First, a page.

this is exactly 'as' is being used for...

Thank you.
But what is the role of "spoken" here then?
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Re: The artist Pierre-Auguste Renoir's last word was "flowers," spoken [#permalink]
Expert Reply
newconcept123
chetan2u
newconcept123
The artist Pierre-Auguste Renoir's last word was "flowers," spoken as a bouquet of roses just picked from his garden was being arranged in a vase on his bedroom windowsill.
I still don't get the answer C.
Dose " as" take a role as preposition?
And is it acceptable that a clause follows a preposition?
And to be short:
The artist last word was "flowers," spoken as a bouquet was being arranged in a vase on his bedroom windowsill.
Does this sentence make sense?

Hi,
the role of 'as ' here is that of conjunction..
As a conjunction, AS can take various roles, one of which to describe a situation when one EVENT happens while the OTHER is in progress..
this is exactly 'as' is being used for...

Thank you.
But what is the role of "spoken" here then?

newconcept123

The past participle phrase modifier spoken as........bedroom windowsill modifies the noun "flowers". The word spoken is a past participle used to introduce this modifier. Compare this sentence with the following simpler example:

The house built beside the river is red.

built beside the river is a past participle modifier referring to the noun house. The past participle built performs the same function as that performed by the past participle spoken in the above example.
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Re: The artist Pierre-Auguste Renoir's last word was "flowers," spoken [#permalink]
Hi
I fully understand your example, but in this question the structure is "spoken +as + a subordinate clause " which is different from yours "built + prep."
I think i never met such structure, can you give me more examples about this specific structure?
Thanks.
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Re: The artist Pierre-Auguste Renoir's last word was "flowers," spoken [#permalink]
Hi egmat

Although this is not asked in the question, I have a doubt regarding the verb-ed modifier used in this sentence

As the verb-ed modifier is preceded by a comma , it is modifies the preceding noun. In this sentence it is modifying "flowers". How can flowers speak as the bouquet of flowers were being arranged.

Can you help me understand where I am going wrong?

https://e-gmat.com/blogs/verb-ed-modifi ... ver-verbs/
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Re: The artist Pierre-Auguste Renoir's last word was "flowers," spoken [#permalink]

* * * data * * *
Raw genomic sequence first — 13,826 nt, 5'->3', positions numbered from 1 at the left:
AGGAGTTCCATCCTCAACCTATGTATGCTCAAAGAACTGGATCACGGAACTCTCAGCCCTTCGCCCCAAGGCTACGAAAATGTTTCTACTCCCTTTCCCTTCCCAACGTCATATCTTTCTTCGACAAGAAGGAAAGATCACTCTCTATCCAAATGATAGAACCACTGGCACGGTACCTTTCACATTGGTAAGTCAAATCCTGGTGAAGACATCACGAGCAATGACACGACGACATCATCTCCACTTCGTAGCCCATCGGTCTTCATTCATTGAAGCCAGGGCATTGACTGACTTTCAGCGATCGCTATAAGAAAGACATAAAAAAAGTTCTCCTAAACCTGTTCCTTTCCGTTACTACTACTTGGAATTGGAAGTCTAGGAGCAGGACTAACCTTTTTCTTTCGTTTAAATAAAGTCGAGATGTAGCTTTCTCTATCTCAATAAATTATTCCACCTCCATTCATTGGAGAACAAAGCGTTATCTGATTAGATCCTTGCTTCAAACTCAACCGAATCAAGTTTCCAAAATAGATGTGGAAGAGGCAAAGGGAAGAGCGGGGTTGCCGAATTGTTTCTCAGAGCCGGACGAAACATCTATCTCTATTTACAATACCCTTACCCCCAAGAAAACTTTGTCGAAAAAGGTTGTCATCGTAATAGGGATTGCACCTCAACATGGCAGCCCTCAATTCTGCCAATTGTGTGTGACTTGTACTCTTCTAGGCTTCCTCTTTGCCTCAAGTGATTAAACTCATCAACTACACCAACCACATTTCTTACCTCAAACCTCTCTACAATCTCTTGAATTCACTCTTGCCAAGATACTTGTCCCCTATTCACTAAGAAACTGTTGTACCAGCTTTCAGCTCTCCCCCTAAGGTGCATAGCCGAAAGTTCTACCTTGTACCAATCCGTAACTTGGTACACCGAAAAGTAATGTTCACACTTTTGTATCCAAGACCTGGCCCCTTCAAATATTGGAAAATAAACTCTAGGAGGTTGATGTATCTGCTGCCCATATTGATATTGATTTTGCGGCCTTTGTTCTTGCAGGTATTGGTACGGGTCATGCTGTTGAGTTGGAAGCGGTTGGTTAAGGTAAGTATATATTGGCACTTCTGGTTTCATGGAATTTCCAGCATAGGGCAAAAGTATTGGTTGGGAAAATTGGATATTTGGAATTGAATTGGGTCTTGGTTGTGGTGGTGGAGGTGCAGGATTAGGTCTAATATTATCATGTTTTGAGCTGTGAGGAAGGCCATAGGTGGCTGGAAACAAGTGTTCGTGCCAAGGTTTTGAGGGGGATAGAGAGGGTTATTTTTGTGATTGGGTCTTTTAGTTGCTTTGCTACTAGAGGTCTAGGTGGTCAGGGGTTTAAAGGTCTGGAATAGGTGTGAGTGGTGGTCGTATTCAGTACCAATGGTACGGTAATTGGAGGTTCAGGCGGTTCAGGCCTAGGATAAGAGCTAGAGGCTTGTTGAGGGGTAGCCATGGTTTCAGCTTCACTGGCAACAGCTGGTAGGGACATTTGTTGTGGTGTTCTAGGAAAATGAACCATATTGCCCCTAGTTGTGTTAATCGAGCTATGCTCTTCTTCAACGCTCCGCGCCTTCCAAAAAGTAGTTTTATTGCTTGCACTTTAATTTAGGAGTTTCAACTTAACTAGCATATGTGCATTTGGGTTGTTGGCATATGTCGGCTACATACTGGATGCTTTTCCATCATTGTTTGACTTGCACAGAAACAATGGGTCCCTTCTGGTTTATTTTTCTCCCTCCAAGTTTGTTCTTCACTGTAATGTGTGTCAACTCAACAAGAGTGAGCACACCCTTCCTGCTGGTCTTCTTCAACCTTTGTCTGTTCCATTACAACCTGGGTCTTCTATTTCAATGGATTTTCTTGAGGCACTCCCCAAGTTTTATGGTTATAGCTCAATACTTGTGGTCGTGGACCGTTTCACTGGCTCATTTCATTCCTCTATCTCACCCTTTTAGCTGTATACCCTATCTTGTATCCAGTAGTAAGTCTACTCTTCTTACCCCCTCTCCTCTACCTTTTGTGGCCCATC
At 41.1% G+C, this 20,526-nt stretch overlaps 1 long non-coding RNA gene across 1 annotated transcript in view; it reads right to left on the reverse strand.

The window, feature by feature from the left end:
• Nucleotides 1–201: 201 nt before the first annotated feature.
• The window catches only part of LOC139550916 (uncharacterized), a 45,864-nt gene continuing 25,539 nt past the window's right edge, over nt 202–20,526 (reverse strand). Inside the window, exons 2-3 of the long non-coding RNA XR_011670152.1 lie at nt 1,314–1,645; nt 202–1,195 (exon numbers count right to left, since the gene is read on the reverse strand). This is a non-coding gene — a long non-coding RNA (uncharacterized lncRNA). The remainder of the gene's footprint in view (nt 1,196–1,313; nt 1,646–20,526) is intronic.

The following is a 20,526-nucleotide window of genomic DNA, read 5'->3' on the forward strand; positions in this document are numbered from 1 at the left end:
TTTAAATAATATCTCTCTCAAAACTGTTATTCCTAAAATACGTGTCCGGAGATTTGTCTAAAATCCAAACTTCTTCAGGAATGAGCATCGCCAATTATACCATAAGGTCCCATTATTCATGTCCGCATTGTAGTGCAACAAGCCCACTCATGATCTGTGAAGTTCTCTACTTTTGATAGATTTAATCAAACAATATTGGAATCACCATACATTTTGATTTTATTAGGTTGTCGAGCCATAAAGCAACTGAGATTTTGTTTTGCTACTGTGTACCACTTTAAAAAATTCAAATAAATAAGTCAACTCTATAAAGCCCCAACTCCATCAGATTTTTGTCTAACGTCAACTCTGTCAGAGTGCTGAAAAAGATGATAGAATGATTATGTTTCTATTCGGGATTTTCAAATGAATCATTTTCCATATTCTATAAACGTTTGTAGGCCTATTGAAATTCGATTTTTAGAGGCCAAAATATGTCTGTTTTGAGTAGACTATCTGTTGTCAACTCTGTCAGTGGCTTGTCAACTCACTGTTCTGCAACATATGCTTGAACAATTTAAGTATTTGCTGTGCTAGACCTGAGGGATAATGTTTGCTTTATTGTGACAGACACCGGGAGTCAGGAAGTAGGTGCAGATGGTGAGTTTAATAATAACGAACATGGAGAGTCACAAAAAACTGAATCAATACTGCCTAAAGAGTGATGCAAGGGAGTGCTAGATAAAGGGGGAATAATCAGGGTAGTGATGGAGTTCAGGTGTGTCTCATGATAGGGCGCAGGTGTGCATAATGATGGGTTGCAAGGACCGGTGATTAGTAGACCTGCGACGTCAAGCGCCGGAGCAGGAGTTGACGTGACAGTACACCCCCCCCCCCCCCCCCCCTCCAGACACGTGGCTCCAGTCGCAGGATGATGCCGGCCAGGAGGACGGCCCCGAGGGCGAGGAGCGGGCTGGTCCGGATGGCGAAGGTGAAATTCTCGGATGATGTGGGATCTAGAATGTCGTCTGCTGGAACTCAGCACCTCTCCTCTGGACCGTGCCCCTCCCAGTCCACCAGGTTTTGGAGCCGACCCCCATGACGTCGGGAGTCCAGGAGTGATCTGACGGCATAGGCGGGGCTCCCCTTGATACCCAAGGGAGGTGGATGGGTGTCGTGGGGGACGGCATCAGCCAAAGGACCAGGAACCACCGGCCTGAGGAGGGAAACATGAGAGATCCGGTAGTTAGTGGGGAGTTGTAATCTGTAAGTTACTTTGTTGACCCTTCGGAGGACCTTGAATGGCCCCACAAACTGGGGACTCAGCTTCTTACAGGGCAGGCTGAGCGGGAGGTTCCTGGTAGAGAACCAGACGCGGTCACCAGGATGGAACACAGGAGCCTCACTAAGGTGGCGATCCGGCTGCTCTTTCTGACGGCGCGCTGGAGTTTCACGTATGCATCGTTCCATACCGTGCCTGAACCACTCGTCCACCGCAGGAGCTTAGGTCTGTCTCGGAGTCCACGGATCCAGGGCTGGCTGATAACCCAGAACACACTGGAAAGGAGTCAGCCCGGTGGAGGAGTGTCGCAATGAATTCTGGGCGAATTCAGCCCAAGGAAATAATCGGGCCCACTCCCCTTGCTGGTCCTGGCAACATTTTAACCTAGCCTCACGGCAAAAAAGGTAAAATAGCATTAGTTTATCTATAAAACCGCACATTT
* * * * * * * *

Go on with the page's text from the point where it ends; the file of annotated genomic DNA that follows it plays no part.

generis GMATNinja VeritasKarishma

Can you help me with the intended meaning and how C is correct with usage of being??
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Re: The artist Pierre-Auguste Renoir's last word was "flowers," spoken [#permalink]
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FlyingWhale
Experts, in the form of "A of B +verb", should the SV agreement go with A or B?
In this example, I see it goes with A " the bouquet", but in the question below, OG says option D is wrong because the SV agreement should go with B "guests" in this case. I am really confused. Would appreciate your clarification!

?? SC08577
The tourism commission has conducted surveys of hotels in the most popular resorts, with the ultimate goal of reducing the guests who end up expressing overall dissatisfaction with the service in the hotels.
A. with the ultimate goal of reducing the guests who end up expressing overall dissatisfaction with the service in the hotels
B. with the goal to ultimately reduce the number of guests who end up expressing overall dissatisfaction with the hotels' service
C. ultimately with the goal to reduce expressions of overall dissatisfaction by the guests with the hotel service
D. in an ultimate attempt to reduce the number of guests that ends up expressing overall dissatisfaction with the hotels' service
E. with the ultimate goal of reducing the number of guests who express overall dissatisfaction with the hotels' service

Hi

It really depends on the action that the verb and the subsequent clause is implying. In this question, the subsequent clause states, "were/was arranged in a vase on his bedroom windowsill". Here, clearly the bouquet is the noun which is "being arranged" and hence requires a singular verb.

In the option (D) of the OG question you have quoted, the subsequent clause states, "that ends up expressing overall dissatisfaction with the hotels' service". This should clearly refer to the plural "guests", and hence should require a plural verb.

Always try to go with intended meaning of the sentence rather than absolute rules like "A of B + verb should refer to A or B".